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Beals syndrome

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Beals syndrome

Beals syndrome
Classification and external resources
OMIM DiseasesDB GeneReviews

Beals syndrome (Congenital contractural arachnodactyly, Beals-Hecht syndrome) is a rare congenital connective tissue disorder. Beals syndrome has only recently been described as a syndrome distinct from Marfan's Syndrome.

It was characterized in 1972.[1]

It is associated with FBN2.[2] It is caused by a mutation in FBN2 gene on chromosome 5q23. Contractures of varying degrees at birth, mainly involving the large joints, are present in all affected children. Elbows, knees and fingers are most commonly involved. The contractures may be mild and tend to reduce in severity, but residual camptodactyly always remains present. The arm span exceeds body height but the discrepancy may be underestimated due to contractures of elbows and fingers. The same holds for the lower body portion with knee contractures. The most serious complication in CCA is scoliosis and sometimes kyphoscoliosis mandating surgery.[3]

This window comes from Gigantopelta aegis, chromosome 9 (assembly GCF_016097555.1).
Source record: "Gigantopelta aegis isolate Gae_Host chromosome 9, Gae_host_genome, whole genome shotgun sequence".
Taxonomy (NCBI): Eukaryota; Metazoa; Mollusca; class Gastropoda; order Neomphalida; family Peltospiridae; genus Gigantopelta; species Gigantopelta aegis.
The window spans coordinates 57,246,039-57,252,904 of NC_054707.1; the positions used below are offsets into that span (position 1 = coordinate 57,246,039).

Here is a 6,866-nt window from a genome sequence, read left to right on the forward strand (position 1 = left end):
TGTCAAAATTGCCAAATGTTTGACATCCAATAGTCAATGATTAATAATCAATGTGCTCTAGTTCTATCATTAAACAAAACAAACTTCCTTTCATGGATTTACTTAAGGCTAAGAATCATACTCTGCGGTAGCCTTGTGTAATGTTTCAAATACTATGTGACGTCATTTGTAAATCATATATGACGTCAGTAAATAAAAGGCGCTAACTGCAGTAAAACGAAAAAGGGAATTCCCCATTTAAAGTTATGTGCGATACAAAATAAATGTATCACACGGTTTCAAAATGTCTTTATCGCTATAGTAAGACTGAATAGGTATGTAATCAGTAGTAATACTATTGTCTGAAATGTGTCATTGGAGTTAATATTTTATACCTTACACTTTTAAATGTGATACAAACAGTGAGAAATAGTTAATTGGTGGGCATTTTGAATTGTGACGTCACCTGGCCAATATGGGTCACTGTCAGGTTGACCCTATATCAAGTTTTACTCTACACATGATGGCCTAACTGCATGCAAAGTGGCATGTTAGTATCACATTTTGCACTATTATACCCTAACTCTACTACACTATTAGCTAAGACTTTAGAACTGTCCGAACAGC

Presentation

Sufferers usually have long, thin fingers and toes with contractures preventing straightening and limiting movement.[4] Contractures also affect hips, elbows, knees and ankles. They also have unusual external ears that appear crumpled. Contractures may be present from birth and may appear as a club foot. Long bone fractures may also form a part of the syndrome, though the evidence for this is limited to the case report level.[5]

References

External links

  • GeneReview/NIH/UW entry on Congenital Contractural Arachnodactyly

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